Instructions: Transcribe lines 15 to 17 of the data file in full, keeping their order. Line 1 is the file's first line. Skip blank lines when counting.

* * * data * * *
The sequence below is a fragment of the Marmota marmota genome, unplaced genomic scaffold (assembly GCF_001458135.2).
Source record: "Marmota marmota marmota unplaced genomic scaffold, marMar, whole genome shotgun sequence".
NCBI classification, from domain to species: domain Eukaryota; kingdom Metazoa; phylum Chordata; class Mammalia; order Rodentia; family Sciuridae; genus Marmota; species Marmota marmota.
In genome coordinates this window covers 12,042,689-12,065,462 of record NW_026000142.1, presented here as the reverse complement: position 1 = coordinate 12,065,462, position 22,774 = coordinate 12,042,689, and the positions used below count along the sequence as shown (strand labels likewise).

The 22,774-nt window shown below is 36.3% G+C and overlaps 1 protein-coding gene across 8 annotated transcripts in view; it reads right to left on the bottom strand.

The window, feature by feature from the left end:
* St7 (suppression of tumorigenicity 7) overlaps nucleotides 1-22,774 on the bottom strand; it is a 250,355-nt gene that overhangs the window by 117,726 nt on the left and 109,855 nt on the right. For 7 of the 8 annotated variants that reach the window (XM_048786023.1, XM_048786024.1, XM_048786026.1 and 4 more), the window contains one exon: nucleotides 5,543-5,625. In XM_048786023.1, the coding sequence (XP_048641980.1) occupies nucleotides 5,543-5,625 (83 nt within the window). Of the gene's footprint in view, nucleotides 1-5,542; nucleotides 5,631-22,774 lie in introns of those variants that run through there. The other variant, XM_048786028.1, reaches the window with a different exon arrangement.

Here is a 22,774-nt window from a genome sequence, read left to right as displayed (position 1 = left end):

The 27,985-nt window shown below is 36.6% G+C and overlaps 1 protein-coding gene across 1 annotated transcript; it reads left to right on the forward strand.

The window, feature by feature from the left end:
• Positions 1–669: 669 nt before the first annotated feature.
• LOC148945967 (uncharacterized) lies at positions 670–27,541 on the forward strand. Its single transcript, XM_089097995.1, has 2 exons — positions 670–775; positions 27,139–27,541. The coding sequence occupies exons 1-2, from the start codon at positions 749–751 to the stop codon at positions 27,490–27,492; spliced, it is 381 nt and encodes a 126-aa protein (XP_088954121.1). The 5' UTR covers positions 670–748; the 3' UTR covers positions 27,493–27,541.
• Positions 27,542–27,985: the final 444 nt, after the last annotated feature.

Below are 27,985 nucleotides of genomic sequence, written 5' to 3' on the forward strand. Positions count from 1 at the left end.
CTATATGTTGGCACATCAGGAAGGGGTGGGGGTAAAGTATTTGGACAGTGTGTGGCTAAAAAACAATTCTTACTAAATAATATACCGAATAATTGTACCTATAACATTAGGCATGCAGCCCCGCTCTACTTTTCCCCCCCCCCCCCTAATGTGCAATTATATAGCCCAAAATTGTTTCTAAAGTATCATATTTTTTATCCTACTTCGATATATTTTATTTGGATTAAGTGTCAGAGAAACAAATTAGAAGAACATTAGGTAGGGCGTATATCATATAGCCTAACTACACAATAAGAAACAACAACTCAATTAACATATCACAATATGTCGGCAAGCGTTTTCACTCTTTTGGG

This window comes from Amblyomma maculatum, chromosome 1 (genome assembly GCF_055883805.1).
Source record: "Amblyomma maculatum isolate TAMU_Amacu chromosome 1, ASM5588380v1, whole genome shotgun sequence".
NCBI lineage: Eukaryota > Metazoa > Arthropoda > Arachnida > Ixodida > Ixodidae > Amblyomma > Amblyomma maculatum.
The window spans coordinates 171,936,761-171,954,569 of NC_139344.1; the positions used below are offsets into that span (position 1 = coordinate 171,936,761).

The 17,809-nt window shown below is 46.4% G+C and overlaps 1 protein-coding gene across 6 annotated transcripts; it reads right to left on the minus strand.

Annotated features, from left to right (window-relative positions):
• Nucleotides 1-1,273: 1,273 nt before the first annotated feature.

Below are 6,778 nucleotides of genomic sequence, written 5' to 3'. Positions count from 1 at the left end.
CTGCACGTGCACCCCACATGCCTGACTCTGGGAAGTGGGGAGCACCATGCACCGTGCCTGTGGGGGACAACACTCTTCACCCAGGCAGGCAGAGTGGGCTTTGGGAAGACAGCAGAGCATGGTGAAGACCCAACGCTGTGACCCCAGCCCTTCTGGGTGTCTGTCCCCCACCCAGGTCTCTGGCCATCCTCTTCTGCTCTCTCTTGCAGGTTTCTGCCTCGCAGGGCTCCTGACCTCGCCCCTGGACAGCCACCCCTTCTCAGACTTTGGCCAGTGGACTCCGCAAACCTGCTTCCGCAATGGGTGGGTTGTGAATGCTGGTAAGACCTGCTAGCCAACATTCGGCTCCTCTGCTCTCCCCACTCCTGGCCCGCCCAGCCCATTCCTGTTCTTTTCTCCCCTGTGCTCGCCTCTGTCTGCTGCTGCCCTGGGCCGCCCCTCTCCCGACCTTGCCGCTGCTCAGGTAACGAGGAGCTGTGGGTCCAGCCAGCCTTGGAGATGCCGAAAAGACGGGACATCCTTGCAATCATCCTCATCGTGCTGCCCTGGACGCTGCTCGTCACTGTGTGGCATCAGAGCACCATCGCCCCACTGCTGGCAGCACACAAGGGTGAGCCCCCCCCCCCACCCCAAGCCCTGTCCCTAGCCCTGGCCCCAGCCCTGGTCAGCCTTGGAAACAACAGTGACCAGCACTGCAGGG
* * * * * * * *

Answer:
CTATATGTTGGCACATCAGGAAGGGGTGGGGGTAAAGTATTTGGACAGTGTGTGGCTAAAAAACAATTCTTACTAAATAATATACCGAATAATTGTACCTATAACATTAGGCATGCAGCCCCGCTCTACTTTTCCCCCCCCCCCCCTAATGTGCAATTATATAGCCCAAAATTGTTTCTAAAGTATCATATTTTTTATCCTACTTCGATATATTTTATTTGGATTAAGTGTCAGAGAAACAAATTAGAAGAACATTAGGTAGGGCGTATATCATATAGCCTAACTACACAATAAGAAACAACAACTCAATTAACATATCACAATATGTCGGCAAGCGTTTTCACTCTTTTGGG

This window comes from Amblyomma maculatum, chromosome 1 (genome assembly GCF_055883805.1).
Source record: "Amblyomma maculatum isolate TAMU_Amacu chromosome 1, ASM5588380v1, whole genome shotgun sequence".